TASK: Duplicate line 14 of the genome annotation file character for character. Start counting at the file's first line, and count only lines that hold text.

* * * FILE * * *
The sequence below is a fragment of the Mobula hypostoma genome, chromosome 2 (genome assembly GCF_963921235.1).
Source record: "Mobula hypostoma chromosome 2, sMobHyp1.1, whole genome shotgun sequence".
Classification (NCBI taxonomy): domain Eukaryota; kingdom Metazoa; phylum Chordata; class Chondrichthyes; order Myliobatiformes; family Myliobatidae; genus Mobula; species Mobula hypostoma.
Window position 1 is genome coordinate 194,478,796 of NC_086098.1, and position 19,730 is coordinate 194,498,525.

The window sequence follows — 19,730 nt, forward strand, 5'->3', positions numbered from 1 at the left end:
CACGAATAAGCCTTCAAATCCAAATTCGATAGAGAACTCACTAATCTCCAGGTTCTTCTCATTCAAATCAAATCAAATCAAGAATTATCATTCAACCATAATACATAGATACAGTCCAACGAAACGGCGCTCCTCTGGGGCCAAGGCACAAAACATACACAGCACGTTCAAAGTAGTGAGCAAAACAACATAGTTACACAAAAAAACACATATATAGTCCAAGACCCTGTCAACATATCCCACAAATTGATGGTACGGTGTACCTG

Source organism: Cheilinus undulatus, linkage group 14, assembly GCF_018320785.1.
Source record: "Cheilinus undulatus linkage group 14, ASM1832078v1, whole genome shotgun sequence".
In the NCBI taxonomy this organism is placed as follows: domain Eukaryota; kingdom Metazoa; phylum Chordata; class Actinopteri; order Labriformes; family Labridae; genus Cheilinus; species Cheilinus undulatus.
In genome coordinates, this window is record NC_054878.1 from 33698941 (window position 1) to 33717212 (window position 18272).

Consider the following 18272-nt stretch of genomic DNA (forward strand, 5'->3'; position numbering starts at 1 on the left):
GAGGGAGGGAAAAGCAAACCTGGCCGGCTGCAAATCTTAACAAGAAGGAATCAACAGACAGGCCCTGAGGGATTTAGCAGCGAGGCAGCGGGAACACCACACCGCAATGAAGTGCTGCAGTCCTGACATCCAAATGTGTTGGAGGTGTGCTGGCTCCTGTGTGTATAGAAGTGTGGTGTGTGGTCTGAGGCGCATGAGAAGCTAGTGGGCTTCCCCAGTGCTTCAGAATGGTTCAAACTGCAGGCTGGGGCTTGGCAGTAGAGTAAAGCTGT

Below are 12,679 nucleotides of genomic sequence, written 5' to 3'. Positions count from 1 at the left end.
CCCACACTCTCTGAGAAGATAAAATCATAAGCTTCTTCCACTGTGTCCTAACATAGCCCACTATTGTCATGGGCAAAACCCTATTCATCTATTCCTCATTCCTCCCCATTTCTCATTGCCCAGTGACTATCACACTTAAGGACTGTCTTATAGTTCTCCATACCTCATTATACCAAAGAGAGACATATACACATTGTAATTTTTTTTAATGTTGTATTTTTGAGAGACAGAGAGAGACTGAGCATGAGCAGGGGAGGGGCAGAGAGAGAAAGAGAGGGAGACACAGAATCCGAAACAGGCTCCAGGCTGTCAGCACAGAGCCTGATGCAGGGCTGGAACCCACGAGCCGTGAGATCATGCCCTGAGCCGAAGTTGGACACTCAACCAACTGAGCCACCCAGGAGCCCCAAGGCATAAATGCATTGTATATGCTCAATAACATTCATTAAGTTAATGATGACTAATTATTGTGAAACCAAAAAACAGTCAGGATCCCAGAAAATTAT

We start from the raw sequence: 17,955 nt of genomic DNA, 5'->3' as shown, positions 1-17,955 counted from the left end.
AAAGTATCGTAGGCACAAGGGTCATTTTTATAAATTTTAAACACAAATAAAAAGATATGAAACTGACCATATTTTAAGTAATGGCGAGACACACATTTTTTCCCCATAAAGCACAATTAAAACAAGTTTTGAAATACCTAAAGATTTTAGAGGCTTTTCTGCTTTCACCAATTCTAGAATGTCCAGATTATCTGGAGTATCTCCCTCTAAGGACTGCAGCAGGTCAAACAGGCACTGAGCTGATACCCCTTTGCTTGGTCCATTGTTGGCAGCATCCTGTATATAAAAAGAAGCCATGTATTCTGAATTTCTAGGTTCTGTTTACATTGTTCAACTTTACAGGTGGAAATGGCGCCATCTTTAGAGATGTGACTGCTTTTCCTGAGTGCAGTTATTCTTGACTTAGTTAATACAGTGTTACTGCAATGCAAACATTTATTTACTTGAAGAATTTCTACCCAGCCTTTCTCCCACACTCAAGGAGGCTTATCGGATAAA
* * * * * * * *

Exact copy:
CCCACACTCTCTGAGAAGATAAAATCATAAGCTTCTTCCACTGTGTCCTAACATAGCCCACTATTGTCATGGGCAAAACCCTATTCATCTATTCCTCATTCCTCCCCATTTCTCATTGCCCAGTGACTATCACACTTAAGGACTGTCTTATAGTTCTCCATACCTCATTATACCAAAGAGAGACATATACACATTGTAATTTTTTTTAATGTTGTATTTTTGAGAGACAGAGAGAGACTGAGCATGAGCAGGGGAGGGGCAGAGAGAGAAAGAGAGGGAGACACAGAATCCGAAACAGGCTCCAGGCTGTCAGCACAGAGCCTGATGCAGGGCTGGAACCCACGAGCCGTGAGATCATGCCCTGAGCCGAAGTTGGACACTCAACCAACTGAGCCACCCAGGAGCCCCAAGGCATAAATGCATTGTATATGCTCAATAACATTCATTAAGTTAATGATGACTAATTATTGTGAAACCAAAAAACAGTCAGGATCCCAGAAAATTAT